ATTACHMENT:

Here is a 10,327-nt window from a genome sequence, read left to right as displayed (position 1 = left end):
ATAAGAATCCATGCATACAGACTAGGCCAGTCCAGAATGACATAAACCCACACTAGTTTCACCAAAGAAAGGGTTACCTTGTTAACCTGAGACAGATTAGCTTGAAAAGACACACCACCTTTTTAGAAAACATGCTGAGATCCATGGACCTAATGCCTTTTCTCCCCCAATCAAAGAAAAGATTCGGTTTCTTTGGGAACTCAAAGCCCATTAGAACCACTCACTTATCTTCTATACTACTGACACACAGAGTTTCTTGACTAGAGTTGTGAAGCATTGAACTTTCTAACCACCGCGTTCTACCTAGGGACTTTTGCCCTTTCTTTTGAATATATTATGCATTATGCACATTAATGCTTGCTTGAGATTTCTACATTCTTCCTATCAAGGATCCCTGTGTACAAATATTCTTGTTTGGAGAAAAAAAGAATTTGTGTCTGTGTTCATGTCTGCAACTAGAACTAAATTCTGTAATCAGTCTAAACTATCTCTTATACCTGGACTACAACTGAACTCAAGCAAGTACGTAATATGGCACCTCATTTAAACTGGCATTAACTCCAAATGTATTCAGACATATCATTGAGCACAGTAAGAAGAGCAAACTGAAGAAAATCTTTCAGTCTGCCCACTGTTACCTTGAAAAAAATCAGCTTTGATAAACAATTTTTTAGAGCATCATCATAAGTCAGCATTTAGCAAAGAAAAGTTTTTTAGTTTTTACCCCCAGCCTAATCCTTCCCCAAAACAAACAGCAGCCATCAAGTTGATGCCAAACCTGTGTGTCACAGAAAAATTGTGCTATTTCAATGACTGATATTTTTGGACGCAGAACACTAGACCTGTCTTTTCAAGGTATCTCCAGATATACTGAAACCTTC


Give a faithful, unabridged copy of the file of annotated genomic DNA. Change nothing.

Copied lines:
Here is a 10,327-nt window from a genome sequence, read left to right as displayed (position 1 = left end):
ATAAGAATCCATGCATACAGACTAGGCCAGTCCAGAATGACATAAACCCACACTAGTTTCACCAAAGAAAGGGTTACCTTGTTAACCTGAGACAGATTAGCTTGAAAAGACACACCACCTTTTTAGAAAACATGCTGAGATCCATGGACCTAATGCCTTTTCTCCCCCAATCAAAGAAAAGATTCGGTTTCTTTGGGAACTCAAAGCCCATTAGAACCACTCACTTATCTTCTATACTACTGACACACAGAGTTTCTTGACTAGAGTTGTGAAGCATTGAACTTTCTAACCACCGCGTTCTACCTAGGGACTTTTGCCCTTTCTTTTGAATATATTATGCATTATGCACATTAATGCTTGCTTGAGATTTCTACATTCTTCCTATCAAGGATCCCTGTGTACAAATATTCTTGTTTGGAGAAAAAAAGAATTTGTGTCTGTGTTCATGTCTGCAACTAGAACTAAATTCTGTAATCAGTCTAAACTATCTCTTATACCTGGACTACAACTGAACTCAAGCAAGTACGTAATATGGCACCTCATTTAAACTGGCATTAACTCCAAATGTATTCAGACATATCATTGAGCACAGTAAGAAGAGCAAACTGAAGAAAATCTTTCAGTCTGCCCACTGTTACCTTGAAAAAAATCAGCTTTGATAAACAATTTTTTAGAGCATCATCATAAGTCAGCATTTAGCAAAGAAAAGTTTTTTAGTTTTTACCCCCAGCCTAATCCTTCCCCAAAACAAACAGCAGCCATCAAGTTGATGCCAAACCTGTGTGTCACAGAAAAATTGTGCTATTTCAATGACTGATATTTTTGGACGCAGAACACTAGACCTGTCTTTTCAAGGTATCTCCAGATATACTGAAACCTTC